Surviving the First Year of Law School

 

If you are a public interest student, you might have had this experience. You went to law school because you thought a law degree would help you contribute to the world. But after the heady excitement of the first few weeks wears off, you find yourself disappointed. Your classes barely touch on anything related to your interests at all. Instead, you spend hour after hour reading old, crusty cases written by dead judges about legal principles you couldn’t care less about. You are surrounded by students who seem to have been born to go to law school and who always know the answers in class. You quickly get sucked into the competition for grades, even though everything you are learning seems pointless. Suddenly, everyone is competing for summer associate jobs, and even though you never wanted to work at a law firm, you start to feel nervous. Maybe you should be applying too? You alternate between feeling like you are already falling behind to thinking that maybe law school was a mistake.

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Law School Extra-Curriculars: Moot Court, Affinity Groups, and Volunteer Work

In my last post, I discussed whether public interest students should do law review (my answer was a qualified no). Today, I’ll discuss some of the other extra-curriculars you will have the opportunity to participate in: moot court, affinity groups, student government, and volunteer opportunities being the major ones. In order to evaluate these opportunities, recall the three goals every public interest law student should have: getting real legal experience, proving your passion for public interest work, and making connections that will help you get a job.

            Let’s take moot court first. You may think that moot court is essentially like getting real legal experience because you are learning how to write an appellate brief and do an oral argument. Except that moot court isn’t real, and doesn’t really approximate actual legal work. Real lawyering is messy. It is not wrapped up for you in a tidy package. The record below is often voluminous and complicated. There sometimes is not applicable case law to draw from. If there is case law, it may be convoluted and contradictory. And then there is the little matter of actually having a client.

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Should Public Interest Students Do Law Review?

Welcome to back-to-school season! Most law schools have either already started or will in the next few weeks. At this point in the semester, most 1Ls are just trying to keep their heads above water, learning how to read cases and survive the Socratic Method. But when you come up for air, you may start to wonder what activities you should participate in outside of classes. Yes, in law school (unlike many graduate programs) there are a plethora of “extra-curriculars.” Some of these activities include law review, moot court, affinity groups, student government, and volunteer opportunities. As a public interest student, you may wonder which activities are worth devoting yourself to and which are just a waste of time.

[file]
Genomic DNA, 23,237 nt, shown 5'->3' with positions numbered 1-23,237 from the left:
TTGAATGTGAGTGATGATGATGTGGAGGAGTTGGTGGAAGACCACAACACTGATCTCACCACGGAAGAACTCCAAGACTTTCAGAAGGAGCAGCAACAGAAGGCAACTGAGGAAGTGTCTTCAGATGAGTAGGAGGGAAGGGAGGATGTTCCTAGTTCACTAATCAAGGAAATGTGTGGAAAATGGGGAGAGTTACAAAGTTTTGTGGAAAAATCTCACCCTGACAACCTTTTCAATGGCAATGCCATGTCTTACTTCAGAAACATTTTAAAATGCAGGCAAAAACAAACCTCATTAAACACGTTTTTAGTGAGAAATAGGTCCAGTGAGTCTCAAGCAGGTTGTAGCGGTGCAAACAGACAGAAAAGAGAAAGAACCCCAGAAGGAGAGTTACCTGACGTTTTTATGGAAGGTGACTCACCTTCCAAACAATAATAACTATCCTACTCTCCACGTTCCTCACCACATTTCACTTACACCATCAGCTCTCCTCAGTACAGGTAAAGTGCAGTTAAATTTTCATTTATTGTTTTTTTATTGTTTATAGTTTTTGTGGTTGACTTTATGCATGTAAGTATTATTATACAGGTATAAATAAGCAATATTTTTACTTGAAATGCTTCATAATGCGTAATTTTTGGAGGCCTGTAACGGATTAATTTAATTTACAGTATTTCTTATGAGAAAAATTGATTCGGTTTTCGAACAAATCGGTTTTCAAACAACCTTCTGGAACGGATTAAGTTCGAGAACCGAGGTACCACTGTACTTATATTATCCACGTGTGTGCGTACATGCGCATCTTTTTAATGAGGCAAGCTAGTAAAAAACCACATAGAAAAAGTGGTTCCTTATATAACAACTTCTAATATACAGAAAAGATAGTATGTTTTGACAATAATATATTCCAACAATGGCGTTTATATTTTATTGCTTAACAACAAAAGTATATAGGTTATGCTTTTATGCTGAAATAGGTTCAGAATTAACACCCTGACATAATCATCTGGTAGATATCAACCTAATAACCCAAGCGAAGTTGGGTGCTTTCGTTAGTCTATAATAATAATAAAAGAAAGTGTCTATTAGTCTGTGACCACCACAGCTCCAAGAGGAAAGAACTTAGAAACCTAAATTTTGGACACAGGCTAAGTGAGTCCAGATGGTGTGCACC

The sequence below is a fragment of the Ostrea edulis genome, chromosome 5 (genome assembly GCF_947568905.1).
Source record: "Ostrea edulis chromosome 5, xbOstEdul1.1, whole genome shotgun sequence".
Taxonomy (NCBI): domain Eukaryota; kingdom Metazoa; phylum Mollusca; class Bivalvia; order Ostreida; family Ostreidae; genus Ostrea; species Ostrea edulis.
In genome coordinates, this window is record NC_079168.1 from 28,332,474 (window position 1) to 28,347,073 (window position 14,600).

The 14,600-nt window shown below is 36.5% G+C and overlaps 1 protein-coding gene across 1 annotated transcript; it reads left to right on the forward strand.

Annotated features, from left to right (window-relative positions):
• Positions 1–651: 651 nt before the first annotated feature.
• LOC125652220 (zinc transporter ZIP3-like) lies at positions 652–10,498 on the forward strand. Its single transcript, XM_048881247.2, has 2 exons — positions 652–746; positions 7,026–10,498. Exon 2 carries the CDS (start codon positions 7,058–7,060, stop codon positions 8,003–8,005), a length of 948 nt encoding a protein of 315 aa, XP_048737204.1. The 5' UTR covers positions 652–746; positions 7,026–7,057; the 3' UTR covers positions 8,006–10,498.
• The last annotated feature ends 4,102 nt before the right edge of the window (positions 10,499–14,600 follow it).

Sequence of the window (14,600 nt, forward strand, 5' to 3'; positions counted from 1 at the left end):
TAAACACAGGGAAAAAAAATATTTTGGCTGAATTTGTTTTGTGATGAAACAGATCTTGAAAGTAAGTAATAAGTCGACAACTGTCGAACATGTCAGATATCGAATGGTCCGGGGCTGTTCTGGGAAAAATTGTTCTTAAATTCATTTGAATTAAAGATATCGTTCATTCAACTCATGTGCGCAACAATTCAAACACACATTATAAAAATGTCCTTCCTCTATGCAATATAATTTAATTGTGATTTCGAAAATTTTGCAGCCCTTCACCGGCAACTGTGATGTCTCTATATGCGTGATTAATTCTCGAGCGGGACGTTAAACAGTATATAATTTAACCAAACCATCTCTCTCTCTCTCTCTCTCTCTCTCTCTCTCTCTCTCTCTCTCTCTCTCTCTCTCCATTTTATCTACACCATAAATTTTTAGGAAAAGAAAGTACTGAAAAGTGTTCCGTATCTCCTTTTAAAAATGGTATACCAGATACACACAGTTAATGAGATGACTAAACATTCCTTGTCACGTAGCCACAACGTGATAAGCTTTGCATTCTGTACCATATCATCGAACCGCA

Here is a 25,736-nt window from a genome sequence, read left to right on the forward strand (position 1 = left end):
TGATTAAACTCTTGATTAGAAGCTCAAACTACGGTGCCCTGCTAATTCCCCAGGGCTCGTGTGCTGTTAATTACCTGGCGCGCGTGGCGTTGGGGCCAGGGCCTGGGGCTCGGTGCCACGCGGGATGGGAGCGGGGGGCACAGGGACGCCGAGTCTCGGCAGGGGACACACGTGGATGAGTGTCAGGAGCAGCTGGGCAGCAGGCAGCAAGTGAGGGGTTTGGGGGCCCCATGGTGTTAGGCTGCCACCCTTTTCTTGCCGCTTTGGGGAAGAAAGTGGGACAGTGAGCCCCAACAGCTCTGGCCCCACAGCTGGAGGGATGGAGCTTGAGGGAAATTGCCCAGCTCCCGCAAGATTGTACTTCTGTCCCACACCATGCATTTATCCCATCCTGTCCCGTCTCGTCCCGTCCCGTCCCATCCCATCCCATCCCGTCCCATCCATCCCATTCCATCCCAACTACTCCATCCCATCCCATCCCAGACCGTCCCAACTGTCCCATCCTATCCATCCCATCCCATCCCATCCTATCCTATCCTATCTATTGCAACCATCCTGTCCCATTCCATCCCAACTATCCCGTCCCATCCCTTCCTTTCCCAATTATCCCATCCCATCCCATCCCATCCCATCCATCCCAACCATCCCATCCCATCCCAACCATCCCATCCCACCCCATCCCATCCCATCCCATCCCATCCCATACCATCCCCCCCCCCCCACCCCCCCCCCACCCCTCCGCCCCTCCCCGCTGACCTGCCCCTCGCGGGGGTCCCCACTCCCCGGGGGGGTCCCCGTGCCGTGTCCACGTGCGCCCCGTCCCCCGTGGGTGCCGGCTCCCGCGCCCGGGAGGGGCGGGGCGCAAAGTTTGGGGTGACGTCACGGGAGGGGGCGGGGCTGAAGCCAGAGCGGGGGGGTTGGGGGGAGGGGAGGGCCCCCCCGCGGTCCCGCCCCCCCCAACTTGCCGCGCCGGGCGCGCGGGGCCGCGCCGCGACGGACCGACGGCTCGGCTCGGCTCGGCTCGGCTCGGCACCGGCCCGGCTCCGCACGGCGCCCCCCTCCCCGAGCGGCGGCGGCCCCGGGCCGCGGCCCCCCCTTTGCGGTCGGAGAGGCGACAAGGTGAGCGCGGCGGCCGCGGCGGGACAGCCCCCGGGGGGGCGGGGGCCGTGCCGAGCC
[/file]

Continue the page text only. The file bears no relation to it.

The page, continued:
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A Taxonomy of Non-Profit Public Interest Work

When people think of “public interest lawyers,” they typically are thinking of lawyers practicing law at non-profit organizations. But not all non-profit law jobs are the same. If you are considering this career path, you’ll want to figure out what kind of organization you want to work for and what kind of lawyering you want to do. To help you figure this out, read through the following statements and try to decide which statement or statements best express your view of the legal system:

  1. The law is basically just.
  2. The law is basically just, and we have to work within the system to correct injustice when it happens.
  3. The law is basically unjust, and we have to work within the system to change it.
  4. The law is basically unjust, and we have to work outside the system to change it.
  5. The law is basically unjust, and we have to work to overthrow and replace the current system.
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Finding Your Calling

I assume that if you’re reading this blog, you are at least considering a career in public interest law, but you may be wondering how to make the decision about what kind of public interest law you want to practice. Many law students focus on figuring out what area of law they are interested in or what problem in the world they want to try to solve. That’s important, because you want to be passionate about your work. But it’s not the only question you should be asking. You also want to find a job that you enjoy doing day-to-day, that plays to your strengths, and that minimizes work that drains or bores you. Many jobs sound better in theory than in practice. A job you never seriously considered may end up being perfect for you. That’s why you’ll want to spend your law school years trying out different jobs to see what works for you. Here are some questions to ask yourself when evaluating the different kinds of public interest jobs:

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